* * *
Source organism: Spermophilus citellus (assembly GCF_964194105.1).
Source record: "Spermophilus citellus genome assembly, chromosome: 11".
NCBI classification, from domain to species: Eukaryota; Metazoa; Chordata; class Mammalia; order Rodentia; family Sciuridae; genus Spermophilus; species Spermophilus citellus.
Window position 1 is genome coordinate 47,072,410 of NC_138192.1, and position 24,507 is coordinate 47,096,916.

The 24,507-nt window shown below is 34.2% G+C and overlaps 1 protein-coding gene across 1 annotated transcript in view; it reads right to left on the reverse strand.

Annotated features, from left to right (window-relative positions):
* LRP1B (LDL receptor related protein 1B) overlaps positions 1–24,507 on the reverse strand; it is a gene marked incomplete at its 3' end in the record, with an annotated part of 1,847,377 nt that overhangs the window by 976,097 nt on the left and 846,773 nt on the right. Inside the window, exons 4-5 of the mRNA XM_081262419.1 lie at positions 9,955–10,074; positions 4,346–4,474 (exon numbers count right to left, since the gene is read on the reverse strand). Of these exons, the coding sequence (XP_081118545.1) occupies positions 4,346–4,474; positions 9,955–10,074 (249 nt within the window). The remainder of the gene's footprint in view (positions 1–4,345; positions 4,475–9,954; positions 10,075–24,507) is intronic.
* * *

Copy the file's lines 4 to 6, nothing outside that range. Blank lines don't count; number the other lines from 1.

Window position 1 is genome coordinate 47,072,410 of NC_138192.1, and position 24,507 is coordinate 47,096,916.

The 24,507-nt window shown below is 34.2% G+C and overlaps 1 protein-coding gene across 1 annotated transcript in view; it reads right to left on the reverse strand.

Annotated features, from left to right (window-relative positions):